People have preconceived ideas about yoga from what they’ve seen in the media or heard through word of mouth. Yoga unites the mind, body and spirit, and can impact your life in many ways if you allow it. Here are 5 false statements often thought about yoga!
1) Yoga is only for those who are flexible and have good balance
Yoga is a great way to improve your flexibility and balance. You don’t need to be flexible or have great balance to start yoga. There’s a starting point for everybody. If you focus on yourself during the class instead of comparing yourself to others, your mind set becomes about your personal improvements and victories.
2) Yoga is not a good workout
Different varieties of yoga will offer you a different level of exercise. It will also depend on your skill level as well. For example, Ashtanga or Vinyasa Yoga will offer more of a cardiovascular or strength workout. Whereas a gentler Hatha Yoga class could be less challenging, depending on the sequence of postures. The poses and postures performed in yoga work to improve your balance, breathing, flexibility and strength no matter what kind of class you are taking part in.
3) I can’t practise yoga with my injuries
Talk to your studio or instructor ahead of time, there are many variations of poses that can help you not only practice yoga while you are injured but help heal your injury. Yoga is great for strengthening the smaller muscles responsible for supporting your ligaments and joints.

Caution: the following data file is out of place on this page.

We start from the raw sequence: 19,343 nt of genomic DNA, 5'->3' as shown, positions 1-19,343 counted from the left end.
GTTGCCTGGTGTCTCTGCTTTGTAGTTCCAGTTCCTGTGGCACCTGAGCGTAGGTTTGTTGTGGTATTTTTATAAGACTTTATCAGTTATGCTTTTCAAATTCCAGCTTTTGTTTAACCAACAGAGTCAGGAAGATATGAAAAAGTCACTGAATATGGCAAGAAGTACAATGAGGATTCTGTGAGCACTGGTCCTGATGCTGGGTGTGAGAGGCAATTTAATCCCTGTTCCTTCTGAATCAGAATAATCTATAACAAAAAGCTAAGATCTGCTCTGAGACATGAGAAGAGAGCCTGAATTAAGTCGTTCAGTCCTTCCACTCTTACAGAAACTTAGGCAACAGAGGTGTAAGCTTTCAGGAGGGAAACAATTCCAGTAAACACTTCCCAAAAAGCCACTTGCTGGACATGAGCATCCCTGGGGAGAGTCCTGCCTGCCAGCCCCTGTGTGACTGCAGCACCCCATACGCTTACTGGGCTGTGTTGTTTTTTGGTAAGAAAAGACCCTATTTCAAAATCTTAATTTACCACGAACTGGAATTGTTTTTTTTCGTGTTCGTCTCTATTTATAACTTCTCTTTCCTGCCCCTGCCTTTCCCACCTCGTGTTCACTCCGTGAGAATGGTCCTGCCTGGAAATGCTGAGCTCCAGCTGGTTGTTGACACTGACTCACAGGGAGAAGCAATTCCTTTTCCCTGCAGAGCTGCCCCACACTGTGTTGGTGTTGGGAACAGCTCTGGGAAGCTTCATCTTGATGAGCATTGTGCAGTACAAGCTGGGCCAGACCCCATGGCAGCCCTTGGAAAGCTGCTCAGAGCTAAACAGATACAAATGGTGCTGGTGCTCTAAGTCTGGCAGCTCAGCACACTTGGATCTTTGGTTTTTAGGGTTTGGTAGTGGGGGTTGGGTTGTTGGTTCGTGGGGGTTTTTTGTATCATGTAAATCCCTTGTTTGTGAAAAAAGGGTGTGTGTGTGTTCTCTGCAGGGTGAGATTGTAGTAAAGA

4) Yoga is religion based
Although yoga is known to have originated from Hinduism, other opinions today suggest yoga predates Hinduism. Yoga can be a spiritual practise for some, but perhaps not for others, where it is strictly physical.
5) Yoga is only a series of poses and breathing techniques
Yoga is frequently generalized as a fitness routine where people get together and practice different postures and breathing techniques. What many people don’t know is that Postures (also known as asanas) and Breathing Techniques (also known as pranayama) are 2 of Eight Limbs of Yoga in the Sanskrit scripture Yoga Sutra. These include Yama (being honest, non-violent, simple, humble and moderate), Niyama (being self-disciplined and dedicated to one’s spirituality), Asana (what most people are familiar with – physical postures), Pranayama (breathing exercises), Pratyahara (withdrawing from the 5 sesnse to tune into ones mind), Dharana (concentration – creating a still, non-distracted mind), Dyhana (meditation), and finally, Samadhi (the goal of yoga, pure consciousness).